Until very recently, how we engaged with brands and organisations normally spanned a multitude of touchpoints – online, in store, telephone, email and social media. As stores have shut and customer service centres shifted more heavily to digital solutions, the online touchpoint has become, in many cases, the only touchpoint.
This has impacted the customer journey of almost all organisations and many are struggling to keep up with these changes.
How are organisations coping online?
At the most extreme end of the spectrum you have the companies that had no online presence or at least one that wasn’t geared up to be their only source of trading. Primark, for example, has gone from making £650 million in sales per month to nothing after it was forced to close all its stores. Their website is simply there to showcase products available in their stores but, with widespread closure and no ecommerce offering, there is no way for customers to buy their products and no way for them to make money.
Other businesses have been much more successful in scaling up their online activities. While some were initially overwhelmed by the dramatic increase in demand, causing sites to crash and products to run out, many are now up and running almost as normal. Homeware stores, such as B&Q and Wickes, took to placing customers in a virtual queue to avoid overwhelming their website. Most websites offer clear delivery messaging across the site so expectations are set from the outset.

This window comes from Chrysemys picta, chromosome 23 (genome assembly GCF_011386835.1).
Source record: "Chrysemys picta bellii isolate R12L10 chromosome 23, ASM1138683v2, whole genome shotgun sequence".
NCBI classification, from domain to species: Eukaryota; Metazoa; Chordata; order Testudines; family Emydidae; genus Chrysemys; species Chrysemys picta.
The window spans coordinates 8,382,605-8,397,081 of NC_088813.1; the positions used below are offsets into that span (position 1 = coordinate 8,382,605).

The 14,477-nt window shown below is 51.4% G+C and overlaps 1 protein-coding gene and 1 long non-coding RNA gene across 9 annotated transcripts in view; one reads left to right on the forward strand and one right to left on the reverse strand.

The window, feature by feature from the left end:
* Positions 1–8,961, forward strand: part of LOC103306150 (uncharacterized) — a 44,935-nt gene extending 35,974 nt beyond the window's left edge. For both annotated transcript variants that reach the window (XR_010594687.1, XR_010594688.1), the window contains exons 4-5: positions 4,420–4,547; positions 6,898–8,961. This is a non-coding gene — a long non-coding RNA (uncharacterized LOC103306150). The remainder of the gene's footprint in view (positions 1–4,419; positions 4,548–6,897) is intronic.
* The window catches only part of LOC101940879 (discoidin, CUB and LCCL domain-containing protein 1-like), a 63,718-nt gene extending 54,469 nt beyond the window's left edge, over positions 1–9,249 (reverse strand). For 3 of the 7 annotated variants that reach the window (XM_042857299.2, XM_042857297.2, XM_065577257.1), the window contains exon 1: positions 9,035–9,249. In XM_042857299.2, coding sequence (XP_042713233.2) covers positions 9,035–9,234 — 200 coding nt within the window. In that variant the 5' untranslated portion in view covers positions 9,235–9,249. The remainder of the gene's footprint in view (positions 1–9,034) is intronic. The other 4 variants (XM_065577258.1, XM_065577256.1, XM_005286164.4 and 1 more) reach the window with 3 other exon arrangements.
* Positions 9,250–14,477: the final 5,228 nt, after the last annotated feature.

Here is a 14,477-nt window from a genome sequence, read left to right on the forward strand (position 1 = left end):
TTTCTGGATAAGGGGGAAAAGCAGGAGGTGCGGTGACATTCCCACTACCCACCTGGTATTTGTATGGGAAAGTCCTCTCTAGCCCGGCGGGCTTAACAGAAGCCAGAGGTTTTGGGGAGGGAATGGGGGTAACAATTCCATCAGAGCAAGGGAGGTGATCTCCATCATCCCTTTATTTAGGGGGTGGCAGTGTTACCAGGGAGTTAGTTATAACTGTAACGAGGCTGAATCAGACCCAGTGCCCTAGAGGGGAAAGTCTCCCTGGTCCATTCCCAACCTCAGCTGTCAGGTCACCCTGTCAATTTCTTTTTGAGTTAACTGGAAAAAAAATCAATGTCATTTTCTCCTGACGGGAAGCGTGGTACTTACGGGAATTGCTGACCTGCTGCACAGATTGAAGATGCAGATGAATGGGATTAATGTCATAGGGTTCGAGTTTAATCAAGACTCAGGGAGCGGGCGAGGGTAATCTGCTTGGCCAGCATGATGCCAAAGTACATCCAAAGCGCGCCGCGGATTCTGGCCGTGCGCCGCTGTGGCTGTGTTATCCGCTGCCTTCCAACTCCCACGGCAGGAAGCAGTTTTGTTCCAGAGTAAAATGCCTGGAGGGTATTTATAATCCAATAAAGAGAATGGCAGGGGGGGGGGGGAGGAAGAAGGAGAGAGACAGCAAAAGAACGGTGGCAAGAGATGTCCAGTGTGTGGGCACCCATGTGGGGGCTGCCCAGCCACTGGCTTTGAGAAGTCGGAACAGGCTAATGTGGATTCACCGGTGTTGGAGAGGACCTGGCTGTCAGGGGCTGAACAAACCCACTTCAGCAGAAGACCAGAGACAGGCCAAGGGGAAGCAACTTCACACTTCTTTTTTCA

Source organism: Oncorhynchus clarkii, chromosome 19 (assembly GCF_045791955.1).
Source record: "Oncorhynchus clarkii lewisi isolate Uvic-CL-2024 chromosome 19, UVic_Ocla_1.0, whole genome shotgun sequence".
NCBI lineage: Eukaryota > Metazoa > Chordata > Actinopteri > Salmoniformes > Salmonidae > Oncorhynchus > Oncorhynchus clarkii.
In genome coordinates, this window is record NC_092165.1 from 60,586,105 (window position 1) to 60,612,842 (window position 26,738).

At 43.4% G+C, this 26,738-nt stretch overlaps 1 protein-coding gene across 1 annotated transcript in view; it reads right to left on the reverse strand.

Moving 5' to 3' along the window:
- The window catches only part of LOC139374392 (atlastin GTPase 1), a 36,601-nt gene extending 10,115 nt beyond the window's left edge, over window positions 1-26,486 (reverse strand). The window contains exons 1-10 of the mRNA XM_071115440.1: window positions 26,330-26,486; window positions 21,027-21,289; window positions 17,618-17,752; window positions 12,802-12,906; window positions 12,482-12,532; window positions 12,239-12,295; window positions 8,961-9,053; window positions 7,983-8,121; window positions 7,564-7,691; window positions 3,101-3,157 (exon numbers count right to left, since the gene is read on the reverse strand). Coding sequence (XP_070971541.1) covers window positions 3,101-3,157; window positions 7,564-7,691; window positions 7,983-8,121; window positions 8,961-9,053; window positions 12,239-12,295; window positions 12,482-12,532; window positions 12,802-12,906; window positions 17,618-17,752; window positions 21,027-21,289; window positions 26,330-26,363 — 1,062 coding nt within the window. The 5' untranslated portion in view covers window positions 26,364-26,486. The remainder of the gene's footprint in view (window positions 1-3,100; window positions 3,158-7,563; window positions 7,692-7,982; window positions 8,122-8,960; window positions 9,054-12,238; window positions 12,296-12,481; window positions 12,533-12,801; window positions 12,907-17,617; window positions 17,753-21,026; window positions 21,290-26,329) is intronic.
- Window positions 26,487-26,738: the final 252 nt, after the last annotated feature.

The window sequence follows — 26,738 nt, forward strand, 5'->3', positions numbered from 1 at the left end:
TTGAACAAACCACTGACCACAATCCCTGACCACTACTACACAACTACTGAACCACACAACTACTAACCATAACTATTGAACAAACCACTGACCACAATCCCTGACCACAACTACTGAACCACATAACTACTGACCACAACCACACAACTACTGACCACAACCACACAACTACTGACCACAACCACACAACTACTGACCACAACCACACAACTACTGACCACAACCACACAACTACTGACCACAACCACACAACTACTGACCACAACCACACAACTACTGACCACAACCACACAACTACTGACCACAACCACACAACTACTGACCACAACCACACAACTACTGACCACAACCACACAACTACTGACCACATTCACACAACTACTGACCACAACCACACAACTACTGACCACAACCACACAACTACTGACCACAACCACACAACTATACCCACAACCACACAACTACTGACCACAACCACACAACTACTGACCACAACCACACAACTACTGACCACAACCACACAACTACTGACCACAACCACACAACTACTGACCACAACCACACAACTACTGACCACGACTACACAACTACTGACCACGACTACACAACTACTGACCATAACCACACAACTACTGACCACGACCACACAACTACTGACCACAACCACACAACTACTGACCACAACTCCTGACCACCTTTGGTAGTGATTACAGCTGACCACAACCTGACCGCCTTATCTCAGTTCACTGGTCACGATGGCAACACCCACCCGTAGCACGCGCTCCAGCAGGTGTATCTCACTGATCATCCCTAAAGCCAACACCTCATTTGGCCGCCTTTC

However, not all offer a seamless user experience.
How to improve your online customer experience?
As pointed out in a recent eConsultancy article, the main problem is a lack of data. More than two fifths (42%) of participants in a recent eConsultancy and Marketing Week survey say that they “do not have sufficient information about the new customer journey(s) to make informed decisions” with “more than a third (34%) saying that they rely on ‘mostly instinct’” when making decisions about customer experience.
This isn’t a new problem but one that has been thrown into stark contrast since the onset of the coronavirus pandemic. It is a one that can be solved, however, by filling this data gap with original user research and analysis of online analytics.
Customer journey mapping tells the story of how a user interacts with an organisation both through the website and other touchpoints. Maps can be used to define the structure and content, or help re-engineer a digital process which is currently damaging the customer experience.
“To be convincing and compelling, journey maps must be based in truth, rather than a fairy-tale like depiction of how we would like users to interact with our products.” – Nielson Norman Group
Which means they must be based on actual research with users, rather than guesswork by internal teams.
In these challenging times, when most of us are simply thinking about how we can keep business afloat, staff employed and services delivered, conducting original research is likely to be far down the list of priorities.
However, if the dramatic transition from retailer to e-tailer is highlighting problems with online customer experience, a quick round of discovery user research is a sure fire way to identify where improvements can be made and help businesses cope with these unprecedented times.